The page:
tively asked questions to clarify the interlocutor’s utterances
while the more proficient speakers tried not to disturb the flow
of conversation. In order to attract the less proficient speaker’s
attention without disrupting the conversation flow, the more
proficient speaker were more likely to use recast as a strategy to
Figure 2.
(a) Initiation of recast; (b) Initiation of negotiation of
correct the errors in the interlocutor’s utterance. In this way, the
more proficient speaker avoided imposing additional burden on
the less proficient speaker to clarify her ambiguity in speech.
This shows a clear qualitative difference in the initiation of CF
according to the level of proficiency of the speaker.
Table 9 presents outcomes of CF in the five combinations. It
is evident that NNS (Low)-NNS (High) combination has the
highest success rate (74%) followed by NS-NNS (Low) com-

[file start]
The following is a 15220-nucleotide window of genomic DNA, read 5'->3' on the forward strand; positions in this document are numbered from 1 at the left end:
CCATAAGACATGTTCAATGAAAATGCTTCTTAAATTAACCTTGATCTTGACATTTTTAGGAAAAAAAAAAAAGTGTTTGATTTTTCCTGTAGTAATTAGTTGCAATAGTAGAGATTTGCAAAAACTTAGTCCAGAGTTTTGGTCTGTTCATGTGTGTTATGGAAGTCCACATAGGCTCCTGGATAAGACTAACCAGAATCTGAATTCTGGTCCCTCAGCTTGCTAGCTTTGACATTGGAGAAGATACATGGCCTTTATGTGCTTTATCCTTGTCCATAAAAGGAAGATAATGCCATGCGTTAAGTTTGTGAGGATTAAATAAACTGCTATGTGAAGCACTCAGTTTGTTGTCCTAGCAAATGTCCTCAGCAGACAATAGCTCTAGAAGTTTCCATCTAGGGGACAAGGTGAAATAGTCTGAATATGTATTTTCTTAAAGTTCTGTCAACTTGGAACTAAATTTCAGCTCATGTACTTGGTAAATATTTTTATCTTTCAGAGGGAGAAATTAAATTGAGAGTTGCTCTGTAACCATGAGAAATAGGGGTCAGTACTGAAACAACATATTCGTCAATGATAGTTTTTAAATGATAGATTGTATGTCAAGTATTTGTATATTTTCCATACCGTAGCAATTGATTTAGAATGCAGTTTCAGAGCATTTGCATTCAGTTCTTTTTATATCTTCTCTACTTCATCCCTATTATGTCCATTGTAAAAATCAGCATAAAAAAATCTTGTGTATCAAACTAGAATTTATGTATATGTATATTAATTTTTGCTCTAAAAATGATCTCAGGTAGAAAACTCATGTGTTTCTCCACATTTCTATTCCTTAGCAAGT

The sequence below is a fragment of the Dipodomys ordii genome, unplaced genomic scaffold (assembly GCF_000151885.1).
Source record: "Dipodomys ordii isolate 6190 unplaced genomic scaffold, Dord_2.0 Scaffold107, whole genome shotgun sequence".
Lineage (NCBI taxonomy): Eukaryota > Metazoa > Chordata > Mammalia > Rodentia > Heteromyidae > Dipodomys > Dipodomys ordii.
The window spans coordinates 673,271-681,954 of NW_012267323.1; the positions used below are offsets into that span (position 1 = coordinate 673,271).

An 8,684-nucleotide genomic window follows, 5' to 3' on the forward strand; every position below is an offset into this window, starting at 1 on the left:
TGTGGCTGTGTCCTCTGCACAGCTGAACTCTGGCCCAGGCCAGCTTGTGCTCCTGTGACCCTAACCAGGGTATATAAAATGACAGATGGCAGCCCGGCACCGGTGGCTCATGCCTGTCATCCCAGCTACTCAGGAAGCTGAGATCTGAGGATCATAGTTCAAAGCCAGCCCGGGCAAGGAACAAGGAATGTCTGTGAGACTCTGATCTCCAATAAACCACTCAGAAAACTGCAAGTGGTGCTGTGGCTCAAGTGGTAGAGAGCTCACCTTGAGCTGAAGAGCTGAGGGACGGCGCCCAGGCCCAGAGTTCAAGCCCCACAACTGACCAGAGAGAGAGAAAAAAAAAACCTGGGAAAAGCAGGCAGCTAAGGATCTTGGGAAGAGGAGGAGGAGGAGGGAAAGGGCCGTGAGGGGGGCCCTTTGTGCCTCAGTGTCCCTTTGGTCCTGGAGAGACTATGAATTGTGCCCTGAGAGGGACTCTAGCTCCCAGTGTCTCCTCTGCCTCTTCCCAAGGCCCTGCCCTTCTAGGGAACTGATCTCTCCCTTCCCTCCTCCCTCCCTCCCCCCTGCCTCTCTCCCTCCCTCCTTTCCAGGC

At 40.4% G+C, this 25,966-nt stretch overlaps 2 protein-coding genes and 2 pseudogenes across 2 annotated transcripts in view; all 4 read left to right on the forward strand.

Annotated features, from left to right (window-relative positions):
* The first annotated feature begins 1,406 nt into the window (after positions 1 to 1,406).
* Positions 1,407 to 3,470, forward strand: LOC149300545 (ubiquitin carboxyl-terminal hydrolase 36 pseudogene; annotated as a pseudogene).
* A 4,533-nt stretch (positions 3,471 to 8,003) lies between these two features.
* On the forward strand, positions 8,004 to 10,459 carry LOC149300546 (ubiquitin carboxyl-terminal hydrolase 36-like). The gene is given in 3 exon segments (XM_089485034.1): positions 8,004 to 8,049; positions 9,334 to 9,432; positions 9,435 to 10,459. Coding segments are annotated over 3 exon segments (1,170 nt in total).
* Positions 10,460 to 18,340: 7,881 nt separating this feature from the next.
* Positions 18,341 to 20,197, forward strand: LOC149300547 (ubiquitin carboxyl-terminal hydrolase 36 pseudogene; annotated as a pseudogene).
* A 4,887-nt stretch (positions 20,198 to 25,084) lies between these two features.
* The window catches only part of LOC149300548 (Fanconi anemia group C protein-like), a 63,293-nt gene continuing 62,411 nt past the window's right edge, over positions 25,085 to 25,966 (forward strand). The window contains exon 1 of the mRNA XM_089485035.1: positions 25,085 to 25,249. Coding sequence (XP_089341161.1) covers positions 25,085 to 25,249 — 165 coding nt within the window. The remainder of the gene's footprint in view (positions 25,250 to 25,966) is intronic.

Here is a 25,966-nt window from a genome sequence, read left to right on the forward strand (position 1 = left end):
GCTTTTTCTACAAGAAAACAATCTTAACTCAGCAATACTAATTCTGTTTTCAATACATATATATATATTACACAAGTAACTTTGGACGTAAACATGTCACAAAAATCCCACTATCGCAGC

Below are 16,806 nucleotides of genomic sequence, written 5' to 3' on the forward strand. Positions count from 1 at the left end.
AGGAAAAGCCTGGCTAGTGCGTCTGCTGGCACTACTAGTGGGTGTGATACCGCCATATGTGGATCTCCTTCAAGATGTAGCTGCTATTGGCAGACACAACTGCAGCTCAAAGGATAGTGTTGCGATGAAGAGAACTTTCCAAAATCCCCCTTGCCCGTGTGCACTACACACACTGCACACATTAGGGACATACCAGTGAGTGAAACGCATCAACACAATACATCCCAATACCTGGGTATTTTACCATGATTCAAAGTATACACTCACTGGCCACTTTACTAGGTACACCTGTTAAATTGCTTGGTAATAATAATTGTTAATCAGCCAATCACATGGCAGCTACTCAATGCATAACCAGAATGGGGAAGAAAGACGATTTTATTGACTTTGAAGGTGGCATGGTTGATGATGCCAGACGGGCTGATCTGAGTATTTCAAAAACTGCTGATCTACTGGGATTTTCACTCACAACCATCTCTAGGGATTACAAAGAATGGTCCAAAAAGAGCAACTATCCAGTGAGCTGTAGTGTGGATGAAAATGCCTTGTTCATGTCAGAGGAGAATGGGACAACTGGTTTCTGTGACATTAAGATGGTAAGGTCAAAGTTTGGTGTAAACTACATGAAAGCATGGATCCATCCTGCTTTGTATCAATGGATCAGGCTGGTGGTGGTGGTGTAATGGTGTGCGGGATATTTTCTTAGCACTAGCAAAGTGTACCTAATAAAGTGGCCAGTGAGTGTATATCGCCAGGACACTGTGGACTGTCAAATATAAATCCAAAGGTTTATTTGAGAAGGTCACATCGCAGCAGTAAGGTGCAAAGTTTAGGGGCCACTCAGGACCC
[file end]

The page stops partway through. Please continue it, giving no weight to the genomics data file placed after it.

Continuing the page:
bination (69%), and then NS-NNS (High) (66%), NNS (High)-
NNS (High) (50%). NNS (Low)-NNS (Low) combination fol-
lows well behind (25%). This suggests that NNS (Low) NNS
(Low) interaction may not provide an effective linguistic envi-
ronment for language learning.
Grammatical Development through Corrective
This sub-section focuses on whether negotiated interaction
on errors leads to grammar learning in L2 learners. We showed
above that most CF involved in the interactional sessions were
on meaning consultation rather than on errors. One might ask
whether this means that CF on grammar errors plays a trivial
role for L2 learners in their grammar development. First we